What Makes A Great Church

What Makes A Great Church

Each of us should want the local church to be as great as it can be. Even when things are going well, the congregation is growing, and times are exciting for us, we should strive to improve wherever we can. There is always room for improvement, and there are some specific things to keep in mind when considering what makes a great church:

     1.  Great churches are composed of strong, healthy families. Time spent in improving your family is time well spent in the building of the church. Husbands and wives should be praying and working for strengthened marriages and solid homes. This is the time to consider attending a marriage improvement workshop, reading scriptural materials about strengthening your family, and working hard to follow God’s blueprint for a happy and healthy home. Congregations prosper to the extent that the families which comprise them do, (cf. 1 Cor. 12:25-26).

     2.  Great churches focus upon and prioritize the activities of the church. The planned activities of the church are always well attended by the members. Family vacations are planned around church activities, and not vice versa. Since it is known when activities such as Ladies Day, Gospel Meetings, Friends Day, etc. will be, these days are always kept clear on family calendars. Every member should plan and work diligently to be present for every assembly. Although there are occasional illnesses or other matters which may prevent attendance, it should never be a matter of deciding at the last minute whether or not we will attend the services. That decision was made long ago, (cf. Mt. 6:33)..

     3.  Great churches have members who encourage and support each other. They are friendly to one another before and after the services, in and around the building, and are involved in each others’ lives. They try to be aware of the illnesses and other challenges their brethren are facing, and provide the support and encouragement so desperately needed. They recognize that everyone needs encouragement, and they are quick to say a good word to and for each other. You will not find them bad-mouthing or criticizing other members of the church, (cf. Heb. 3:13).

     4.  Great churches are united in the truth of God’s word. When scriptural teaching is pointed out on any matter, it settles all questions and disputes. The members have learned to yield their personal opinions in all matters of expediency, which really count for very little in view of eternity. Great churches are like well-practiced armies marching in unison. They are united in their work, in their love for the truth, and in their zeal for the Master. You will likely get the same answer from any one of them on any important Bible question, (cf. 1 Cor. 1:10).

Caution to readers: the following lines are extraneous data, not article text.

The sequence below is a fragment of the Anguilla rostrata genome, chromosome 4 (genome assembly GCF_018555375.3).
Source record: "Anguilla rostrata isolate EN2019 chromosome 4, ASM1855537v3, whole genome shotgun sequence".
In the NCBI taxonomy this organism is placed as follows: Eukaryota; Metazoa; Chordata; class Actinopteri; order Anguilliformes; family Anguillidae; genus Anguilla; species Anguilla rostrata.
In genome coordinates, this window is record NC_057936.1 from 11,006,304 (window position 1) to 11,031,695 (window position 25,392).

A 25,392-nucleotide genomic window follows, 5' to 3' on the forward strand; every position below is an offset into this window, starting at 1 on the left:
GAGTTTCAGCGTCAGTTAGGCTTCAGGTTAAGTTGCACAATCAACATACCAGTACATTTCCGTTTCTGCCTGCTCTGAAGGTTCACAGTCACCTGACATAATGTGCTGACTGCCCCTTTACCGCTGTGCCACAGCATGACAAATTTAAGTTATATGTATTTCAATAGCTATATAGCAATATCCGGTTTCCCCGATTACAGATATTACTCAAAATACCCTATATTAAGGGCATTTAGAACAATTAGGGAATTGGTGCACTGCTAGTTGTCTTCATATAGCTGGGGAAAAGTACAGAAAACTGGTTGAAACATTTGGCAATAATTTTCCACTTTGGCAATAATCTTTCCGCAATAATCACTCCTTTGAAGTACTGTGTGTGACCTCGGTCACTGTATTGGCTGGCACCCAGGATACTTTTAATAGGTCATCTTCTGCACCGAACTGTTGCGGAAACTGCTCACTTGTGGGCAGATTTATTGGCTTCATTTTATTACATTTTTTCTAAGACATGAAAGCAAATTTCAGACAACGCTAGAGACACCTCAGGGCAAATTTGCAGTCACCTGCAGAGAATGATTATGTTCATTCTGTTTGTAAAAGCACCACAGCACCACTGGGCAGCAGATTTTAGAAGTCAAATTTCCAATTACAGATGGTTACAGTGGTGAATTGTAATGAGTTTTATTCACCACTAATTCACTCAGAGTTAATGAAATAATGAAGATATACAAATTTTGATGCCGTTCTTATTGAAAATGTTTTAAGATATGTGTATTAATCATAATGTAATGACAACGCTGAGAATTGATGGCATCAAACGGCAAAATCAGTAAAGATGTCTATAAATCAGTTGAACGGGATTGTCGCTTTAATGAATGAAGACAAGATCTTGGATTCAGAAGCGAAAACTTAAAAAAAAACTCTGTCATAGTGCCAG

5.   Great churches are welcoming to newcomers. Their members are on the lookout for visitors, and they quickly make them feel at ease. They see them not as strangers, or threats, or someone in their way, but as precious souls. They will gladly give to them”their” parking space, “their” pew, or their dinner. And visitors can usually spot great churches. Here, they feel loved and welcome. They feel a desire to return. What these churches are really saying to newcomers is, “I am glad you are here because this is the place where God’s grace can reach you, as it has me,” (cf. 1 Cor. 6:11).

      6.   Great churches have great leaders, who are respected and followed by the members. The leaders are well-qualified according to the Scriptures. They are concerned about keeping the church pure, and also about helping every member reach their fullest potential. They are in frequent prayer for the members, and feel for them when they hurt. They meet often, and give unselfishly of their time. The members know that they are hard at work, often at times when no one is aware. The preaching is “true to the book” and timely. It may regularly “step on toes,” but does so across the board, and is done in love, (cf. 1 Tim. 5:17ff).

            7.         Great churches are not particularly interested in the latest fad. Here you will not find extremes like emotionalism, formalism or ritualism. The worship is not cold and dead, nor is it showy or performance-driven. God is the audience, not man. The services are well planned and respectful, not designed to impress shallow people or haphazard. Great churches are more interested in pleasing God than in pleasing the community, even though they love the community and are making a positive impact on it. In short, great churches recognize that they are in this thing for the long run, in view of eternity, (cf. Rev. 2:4-5).

-by Robert C. Veil, Jr.